Steve Heisler

Teacher Author Speaker


"Every single child wants to be successful. The problem is, if they can't be successful at being successful, they'll be successful at screwing up. Our job as educators is to change the latter to the former."    

- from the The Missing Link by Steve Heisler

Love What You Do and You Will Love What You Do

Find what you love to do is often proffered as the key to a successful work life. So, all I need to do then is find something I love doing, then when I do that I will not only derive a living from it, but I will also live a happy life.

Piece of cake.

Throw in a weekend place in Malibu and life is perfect.

Except that it usually isn't!  Paul Simon even notes in one of his songs that it is only some people's lives that roll easy.

The real truth is few people actually get to do exactly what they 'love' especially in highly competitive areas. I personally know several folks whose early career desires (actors, artists, and athletes for instance) never came to fruition. Sometimes desire, even desire coupled with fierce and heroic dedication, just isn't enough.

Most everybody I know has made some kind of compromise against their perfect life-work vision in order to make a living and a life and there is nothing inherently unsuccessful in that.  No less a brainiac than Albert Einstein even warned not try to make a living doing something we love.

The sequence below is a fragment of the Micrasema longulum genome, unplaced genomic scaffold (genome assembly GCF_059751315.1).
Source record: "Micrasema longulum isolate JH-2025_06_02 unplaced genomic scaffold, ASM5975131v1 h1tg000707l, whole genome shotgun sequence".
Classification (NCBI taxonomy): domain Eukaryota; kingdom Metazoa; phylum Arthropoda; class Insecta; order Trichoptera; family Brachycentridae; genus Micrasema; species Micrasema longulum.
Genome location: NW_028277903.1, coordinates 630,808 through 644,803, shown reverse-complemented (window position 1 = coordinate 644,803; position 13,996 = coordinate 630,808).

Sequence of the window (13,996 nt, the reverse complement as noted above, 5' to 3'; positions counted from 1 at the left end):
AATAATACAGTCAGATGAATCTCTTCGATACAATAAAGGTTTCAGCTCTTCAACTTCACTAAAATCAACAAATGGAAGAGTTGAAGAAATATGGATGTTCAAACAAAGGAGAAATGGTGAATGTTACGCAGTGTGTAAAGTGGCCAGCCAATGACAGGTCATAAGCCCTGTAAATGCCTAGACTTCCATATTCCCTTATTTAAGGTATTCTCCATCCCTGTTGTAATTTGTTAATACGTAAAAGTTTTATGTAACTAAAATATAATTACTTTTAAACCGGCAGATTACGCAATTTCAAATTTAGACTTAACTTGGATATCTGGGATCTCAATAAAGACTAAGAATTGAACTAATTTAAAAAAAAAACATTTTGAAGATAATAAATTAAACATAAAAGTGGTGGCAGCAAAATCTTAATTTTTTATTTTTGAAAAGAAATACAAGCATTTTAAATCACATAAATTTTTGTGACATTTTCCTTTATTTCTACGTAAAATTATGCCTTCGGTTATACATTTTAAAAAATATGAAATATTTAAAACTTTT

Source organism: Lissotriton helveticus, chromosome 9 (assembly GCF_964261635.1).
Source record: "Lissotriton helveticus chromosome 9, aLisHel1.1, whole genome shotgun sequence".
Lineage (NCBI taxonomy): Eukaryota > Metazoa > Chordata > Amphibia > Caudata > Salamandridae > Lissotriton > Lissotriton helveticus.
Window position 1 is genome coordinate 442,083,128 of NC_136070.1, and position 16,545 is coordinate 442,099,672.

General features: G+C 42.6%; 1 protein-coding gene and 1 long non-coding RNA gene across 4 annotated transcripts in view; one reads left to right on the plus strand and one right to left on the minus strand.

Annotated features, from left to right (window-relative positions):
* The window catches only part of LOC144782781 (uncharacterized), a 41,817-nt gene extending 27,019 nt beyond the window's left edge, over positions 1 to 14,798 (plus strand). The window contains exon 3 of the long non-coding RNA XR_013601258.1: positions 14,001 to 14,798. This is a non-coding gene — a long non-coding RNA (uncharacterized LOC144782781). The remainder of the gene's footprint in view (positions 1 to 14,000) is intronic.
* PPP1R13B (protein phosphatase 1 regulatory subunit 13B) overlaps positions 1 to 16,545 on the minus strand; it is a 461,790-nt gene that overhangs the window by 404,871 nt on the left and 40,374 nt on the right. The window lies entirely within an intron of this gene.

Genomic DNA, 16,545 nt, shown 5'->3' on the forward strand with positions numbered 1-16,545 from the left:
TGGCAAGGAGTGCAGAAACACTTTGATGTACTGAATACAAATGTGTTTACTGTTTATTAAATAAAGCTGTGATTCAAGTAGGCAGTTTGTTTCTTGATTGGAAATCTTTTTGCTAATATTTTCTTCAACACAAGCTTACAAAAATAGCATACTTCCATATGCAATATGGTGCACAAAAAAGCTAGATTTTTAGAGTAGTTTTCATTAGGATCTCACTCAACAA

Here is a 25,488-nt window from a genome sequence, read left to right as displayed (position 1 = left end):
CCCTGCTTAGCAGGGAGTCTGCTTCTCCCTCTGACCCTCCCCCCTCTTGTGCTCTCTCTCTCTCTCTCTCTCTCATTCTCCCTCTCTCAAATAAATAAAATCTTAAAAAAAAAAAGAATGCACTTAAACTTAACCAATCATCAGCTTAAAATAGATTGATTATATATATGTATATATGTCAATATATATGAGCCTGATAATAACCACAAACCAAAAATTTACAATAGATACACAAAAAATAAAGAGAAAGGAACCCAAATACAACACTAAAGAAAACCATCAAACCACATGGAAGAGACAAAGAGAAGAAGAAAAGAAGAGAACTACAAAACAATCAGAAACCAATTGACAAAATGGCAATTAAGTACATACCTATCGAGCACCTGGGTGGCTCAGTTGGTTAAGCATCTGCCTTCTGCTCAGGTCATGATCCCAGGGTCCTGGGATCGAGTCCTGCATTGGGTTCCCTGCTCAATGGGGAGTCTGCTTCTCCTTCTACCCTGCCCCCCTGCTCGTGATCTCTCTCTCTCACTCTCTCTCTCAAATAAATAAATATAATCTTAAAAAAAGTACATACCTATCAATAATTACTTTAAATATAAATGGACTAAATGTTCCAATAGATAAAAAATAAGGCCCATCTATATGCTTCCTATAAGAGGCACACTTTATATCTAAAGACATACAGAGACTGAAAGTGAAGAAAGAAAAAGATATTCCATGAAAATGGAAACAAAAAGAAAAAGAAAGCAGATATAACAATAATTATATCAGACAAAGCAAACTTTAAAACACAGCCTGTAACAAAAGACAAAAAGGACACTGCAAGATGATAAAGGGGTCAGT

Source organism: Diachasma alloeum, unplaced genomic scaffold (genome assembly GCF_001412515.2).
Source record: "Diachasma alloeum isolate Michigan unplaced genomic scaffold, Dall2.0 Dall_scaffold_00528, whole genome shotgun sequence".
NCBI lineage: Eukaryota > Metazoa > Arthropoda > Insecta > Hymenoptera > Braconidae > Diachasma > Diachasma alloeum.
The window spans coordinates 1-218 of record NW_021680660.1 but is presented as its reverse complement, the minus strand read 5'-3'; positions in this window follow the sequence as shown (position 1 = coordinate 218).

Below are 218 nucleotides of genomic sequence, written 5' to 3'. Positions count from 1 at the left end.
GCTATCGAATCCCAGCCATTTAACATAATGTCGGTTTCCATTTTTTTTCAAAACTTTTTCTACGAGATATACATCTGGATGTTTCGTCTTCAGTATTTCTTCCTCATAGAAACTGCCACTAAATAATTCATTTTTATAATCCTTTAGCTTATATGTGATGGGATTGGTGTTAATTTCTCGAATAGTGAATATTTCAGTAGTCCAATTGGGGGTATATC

Of course there are folks there who have been able to live lives without compromise but as parents and teachers we need to be careful not to allow the desire for the 'iconic' to create constant dissatisfaction. There is something to be said for teaching and learning how to love what one has already. The old adage that if you are not getting what you want, start learning to be happy with what you have is applicable here.

Work related joy can be gotten in a lot of different ways however to get there one needs to be able to make a genuine distinction between the importance of having everything one wants and what is really important to have. Then learn to appreciate - a term used to assess incremental value but really means to find something or someone's true worth. 

Acceptance is not complacency, nor does it preclude one from continuing to search for paths of greater satisfaction and meaning. Finding what you love to do is a great option if it's available but one can also be successful by finding reasons to love what you already do and what you already have. In the beautiful film, Il Postino, the main character actually learns to love the very pace he hates not by leaving, but by learning to see exactly the same things in an entirely new way.

This is applicable in work, in friendship, in marriage, everywhere. When you keep finding reasons to love what you do and what you have and who you love, you'll always get to love what you do, what you have and who you love.